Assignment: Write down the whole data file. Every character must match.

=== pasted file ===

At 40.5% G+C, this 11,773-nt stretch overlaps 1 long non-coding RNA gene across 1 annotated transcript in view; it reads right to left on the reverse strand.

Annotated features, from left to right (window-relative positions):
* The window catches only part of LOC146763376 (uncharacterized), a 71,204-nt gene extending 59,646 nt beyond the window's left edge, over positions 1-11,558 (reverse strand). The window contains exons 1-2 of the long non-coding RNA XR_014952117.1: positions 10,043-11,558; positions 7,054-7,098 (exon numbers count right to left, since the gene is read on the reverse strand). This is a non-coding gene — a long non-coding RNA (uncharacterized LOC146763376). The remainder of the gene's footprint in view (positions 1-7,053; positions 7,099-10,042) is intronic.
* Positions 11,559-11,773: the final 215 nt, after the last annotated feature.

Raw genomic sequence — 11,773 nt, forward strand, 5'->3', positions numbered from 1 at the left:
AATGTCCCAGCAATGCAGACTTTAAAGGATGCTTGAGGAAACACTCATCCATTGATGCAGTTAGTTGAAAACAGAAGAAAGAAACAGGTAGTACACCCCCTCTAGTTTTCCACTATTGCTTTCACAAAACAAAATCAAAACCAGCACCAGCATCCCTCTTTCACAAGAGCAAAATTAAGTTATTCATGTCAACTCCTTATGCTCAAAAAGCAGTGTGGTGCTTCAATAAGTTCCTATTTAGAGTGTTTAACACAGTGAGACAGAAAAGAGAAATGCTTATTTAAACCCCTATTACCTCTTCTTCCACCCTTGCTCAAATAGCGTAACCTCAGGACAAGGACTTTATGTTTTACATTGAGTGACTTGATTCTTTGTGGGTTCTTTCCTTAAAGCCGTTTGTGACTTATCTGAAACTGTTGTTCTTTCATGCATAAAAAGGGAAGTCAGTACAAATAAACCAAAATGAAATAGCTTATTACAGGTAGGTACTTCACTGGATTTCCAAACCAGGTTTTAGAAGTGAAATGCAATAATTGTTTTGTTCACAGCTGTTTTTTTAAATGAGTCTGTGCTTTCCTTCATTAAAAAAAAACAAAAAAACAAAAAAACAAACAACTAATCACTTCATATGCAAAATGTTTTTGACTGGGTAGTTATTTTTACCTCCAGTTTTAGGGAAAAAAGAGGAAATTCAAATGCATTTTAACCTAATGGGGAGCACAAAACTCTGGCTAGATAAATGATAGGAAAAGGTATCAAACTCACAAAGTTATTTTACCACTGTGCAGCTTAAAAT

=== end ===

At 40.5% G+C, this 11,773-nt stretch overlaps 1 long non-coding RNA gene across 1 annotated transcript in view; it reads right to left on the reverse strand.

Annotated features, from left to right (window-relative positions):
* The window catches only part of LOC146763376 (uncharacterized), a 71,204-nt gene extending 59,646 nt beyond the window's left edge, over positions 1-11,558 (reverse strand). The window contains exons 1-2 of the long non-coding RNA XR_014952117.1: positions 10,043-11,558; positions 7,054-7,098 (exon numbers count right to left, since the gene is read on the reverse strand). This is a non-coding gene — a long non-coding RNA (uncharacterized LOC146763376). The remainder of the gene's footprint in view (positions 1-7,053; positions 7,099-10,042) is intronic.
* Positions 11,559-11,773: the final 215 nt, after the last annotated feature.

Raw genomic sequence — 11,773 nt, forward strand, 5'->3', positions numbered from 1 at the left:
AATGTCCCAGCAATGCAGACTTTAAAGGATGCTTGAGGAAACACTCATCCATTGATGCAGTTAGTTGAAAACAGAAGAAAGAAACAGGTAGTACACCCCCTCTAGTTTTCCACTATTGCTTTCACAAAACAAAATCAAAACCAGCACCAGCATCCCTCTTTCACAAGAGCAAAATTAAGTTATTCATGTCAACTCCTTATGCTCAAAAAGCAGTGTGGTGCTTCAATAAGTTCCTATTTAGAGTGTTTAACACAGTGAGACAGAAAAGAGAAATGCTTATTTAAACCCCTATTACCTCTTCTTCCACCCTTGCTCAAATAGCGTAACCTCAGGACAAGGACTTTATGTTTTACATTGAGTGACTTGATTCTTTGTGGGTTCTTTCCTTAAAGCCGTTTGTGACTTATCTGAAACTGTTGTTCTTTCATGCATAAAAAGGGAAGTCAGTACAAATAAACCAAAATGAAATAGCTTATTACAGGTAGGTACTTCACTGGATTTCCAAACCAGGTTTTAGAAGTGAAATGCAATAATTGTTTTGTTCACAGCTGTTTTTTTAAATGAGTCTGTGCTTTCCTTCATTAAAAAAAAACAAAAAAACAAAAAAACAAACAACTAATCACTTCATATGCAAAATGTTTTTGACTGGGTAGTTATTTTTACCTCCAGTTTTAGGGAAAAAAGAGGAAATTCAAATGCATTTTAACCTAATGGGGAGCACAAAACTCTGGCTAGATAAATGATAGGAAAAGGTATCAAACTCACAAAGTTATTTTACCACTGTGCAGCTTAAAAT